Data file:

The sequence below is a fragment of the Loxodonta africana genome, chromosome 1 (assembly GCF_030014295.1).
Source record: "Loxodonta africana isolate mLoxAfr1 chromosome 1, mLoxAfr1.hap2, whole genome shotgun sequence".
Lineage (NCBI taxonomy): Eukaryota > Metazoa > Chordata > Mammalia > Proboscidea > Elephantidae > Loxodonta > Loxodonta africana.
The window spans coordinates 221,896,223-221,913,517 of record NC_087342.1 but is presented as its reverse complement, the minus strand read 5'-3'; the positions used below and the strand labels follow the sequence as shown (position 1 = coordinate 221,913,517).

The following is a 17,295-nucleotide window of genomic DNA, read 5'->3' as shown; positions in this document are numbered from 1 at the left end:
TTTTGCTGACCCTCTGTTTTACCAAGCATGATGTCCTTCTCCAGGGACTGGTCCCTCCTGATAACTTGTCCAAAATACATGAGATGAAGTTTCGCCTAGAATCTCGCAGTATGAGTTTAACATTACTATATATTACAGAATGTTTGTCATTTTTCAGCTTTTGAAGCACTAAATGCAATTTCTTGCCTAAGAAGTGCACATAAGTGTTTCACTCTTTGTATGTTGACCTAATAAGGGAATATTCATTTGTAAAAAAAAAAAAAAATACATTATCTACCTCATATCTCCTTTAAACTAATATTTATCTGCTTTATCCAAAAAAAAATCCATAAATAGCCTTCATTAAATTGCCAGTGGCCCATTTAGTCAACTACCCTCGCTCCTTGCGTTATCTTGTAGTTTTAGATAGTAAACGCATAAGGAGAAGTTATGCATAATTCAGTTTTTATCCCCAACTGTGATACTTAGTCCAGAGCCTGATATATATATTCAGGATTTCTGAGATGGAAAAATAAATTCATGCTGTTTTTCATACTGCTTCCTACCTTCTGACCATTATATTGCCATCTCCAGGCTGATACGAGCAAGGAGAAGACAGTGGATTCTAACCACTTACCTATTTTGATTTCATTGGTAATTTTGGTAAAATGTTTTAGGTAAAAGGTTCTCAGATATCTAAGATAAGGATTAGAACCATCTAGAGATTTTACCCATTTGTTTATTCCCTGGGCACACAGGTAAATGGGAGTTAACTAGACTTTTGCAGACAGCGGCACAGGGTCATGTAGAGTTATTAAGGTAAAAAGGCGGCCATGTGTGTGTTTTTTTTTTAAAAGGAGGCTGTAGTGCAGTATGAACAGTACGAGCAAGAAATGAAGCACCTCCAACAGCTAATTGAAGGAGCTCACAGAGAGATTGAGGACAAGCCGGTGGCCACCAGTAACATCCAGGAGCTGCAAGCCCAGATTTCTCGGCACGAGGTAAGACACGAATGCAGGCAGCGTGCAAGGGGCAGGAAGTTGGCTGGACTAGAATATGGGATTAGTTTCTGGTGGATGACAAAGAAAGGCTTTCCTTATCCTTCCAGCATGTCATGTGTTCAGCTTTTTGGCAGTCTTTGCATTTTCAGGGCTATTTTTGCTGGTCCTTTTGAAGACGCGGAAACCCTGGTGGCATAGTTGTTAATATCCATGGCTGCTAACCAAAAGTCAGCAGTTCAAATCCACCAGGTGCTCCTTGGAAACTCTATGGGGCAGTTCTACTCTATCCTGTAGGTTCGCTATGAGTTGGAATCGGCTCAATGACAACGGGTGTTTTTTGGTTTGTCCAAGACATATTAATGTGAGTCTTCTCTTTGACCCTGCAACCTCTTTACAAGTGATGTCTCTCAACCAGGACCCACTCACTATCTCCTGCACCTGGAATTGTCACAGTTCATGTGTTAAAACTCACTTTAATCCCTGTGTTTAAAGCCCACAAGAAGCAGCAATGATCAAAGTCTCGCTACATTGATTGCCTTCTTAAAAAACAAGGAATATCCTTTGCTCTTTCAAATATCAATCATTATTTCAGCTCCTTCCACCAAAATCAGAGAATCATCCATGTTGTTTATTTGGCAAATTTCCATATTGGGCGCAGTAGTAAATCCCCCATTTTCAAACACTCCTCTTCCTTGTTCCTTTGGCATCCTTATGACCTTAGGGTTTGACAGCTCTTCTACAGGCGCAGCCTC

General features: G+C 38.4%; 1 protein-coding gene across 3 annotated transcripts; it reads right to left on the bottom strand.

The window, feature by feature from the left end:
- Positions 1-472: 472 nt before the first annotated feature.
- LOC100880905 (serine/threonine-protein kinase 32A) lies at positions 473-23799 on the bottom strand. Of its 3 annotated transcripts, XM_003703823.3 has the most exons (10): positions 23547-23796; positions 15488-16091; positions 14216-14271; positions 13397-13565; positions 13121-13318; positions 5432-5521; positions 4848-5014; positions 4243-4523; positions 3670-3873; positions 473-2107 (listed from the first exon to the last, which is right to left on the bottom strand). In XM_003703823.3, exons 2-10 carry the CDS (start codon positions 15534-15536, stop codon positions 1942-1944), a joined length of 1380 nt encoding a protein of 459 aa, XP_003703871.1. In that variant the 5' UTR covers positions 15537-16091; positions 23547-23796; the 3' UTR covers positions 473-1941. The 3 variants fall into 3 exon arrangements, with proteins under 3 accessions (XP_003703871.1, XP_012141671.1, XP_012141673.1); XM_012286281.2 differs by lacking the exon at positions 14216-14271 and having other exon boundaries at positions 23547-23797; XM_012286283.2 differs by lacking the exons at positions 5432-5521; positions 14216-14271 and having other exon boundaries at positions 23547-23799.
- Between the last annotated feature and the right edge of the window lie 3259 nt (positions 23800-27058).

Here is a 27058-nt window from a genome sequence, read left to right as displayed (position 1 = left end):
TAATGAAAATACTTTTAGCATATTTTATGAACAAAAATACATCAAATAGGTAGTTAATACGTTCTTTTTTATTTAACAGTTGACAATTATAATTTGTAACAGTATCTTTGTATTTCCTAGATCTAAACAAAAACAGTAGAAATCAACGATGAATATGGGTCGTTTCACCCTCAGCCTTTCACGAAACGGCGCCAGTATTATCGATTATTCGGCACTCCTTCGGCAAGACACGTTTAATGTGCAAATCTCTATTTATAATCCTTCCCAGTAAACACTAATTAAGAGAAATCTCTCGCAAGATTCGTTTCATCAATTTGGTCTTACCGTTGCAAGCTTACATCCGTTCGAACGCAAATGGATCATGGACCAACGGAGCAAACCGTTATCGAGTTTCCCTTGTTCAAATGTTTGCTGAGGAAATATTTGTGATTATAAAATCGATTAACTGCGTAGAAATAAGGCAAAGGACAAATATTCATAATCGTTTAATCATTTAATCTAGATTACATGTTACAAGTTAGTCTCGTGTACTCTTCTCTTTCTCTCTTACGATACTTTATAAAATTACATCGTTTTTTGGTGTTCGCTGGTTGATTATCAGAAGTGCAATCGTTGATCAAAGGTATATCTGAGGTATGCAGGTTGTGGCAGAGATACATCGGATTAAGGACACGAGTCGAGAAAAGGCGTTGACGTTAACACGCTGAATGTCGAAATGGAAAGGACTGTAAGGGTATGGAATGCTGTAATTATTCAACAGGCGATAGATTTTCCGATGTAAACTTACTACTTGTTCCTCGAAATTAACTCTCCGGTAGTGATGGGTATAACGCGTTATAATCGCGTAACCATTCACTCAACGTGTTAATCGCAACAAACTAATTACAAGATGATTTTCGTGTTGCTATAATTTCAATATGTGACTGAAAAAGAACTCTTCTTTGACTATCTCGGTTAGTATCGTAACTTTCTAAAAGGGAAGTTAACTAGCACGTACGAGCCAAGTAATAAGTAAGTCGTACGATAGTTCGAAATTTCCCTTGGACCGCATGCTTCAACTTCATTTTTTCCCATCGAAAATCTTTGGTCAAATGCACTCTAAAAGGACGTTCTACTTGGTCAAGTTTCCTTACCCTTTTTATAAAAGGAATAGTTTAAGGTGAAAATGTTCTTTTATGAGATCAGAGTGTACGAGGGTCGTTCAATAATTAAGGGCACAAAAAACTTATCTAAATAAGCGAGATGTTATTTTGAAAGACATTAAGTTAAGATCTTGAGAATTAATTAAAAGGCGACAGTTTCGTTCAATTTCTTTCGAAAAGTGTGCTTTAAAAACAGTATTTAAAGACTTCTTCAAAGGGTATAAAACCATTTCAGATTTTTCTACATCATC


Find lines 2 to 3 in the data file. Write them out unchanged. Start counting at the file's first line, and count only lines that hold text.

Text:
Source record: "Loxodonta africana isolate mLoxAfr1 chromosome 1, mLoxAfr1.hap2, whole genome shotgun sequence".
Lineage (NCBI taxonomy): Eukaryota > Metazoa > Chordata > Mammalia > Proboscidea > Elephantidae > Loxodonta > Loxodonta africana.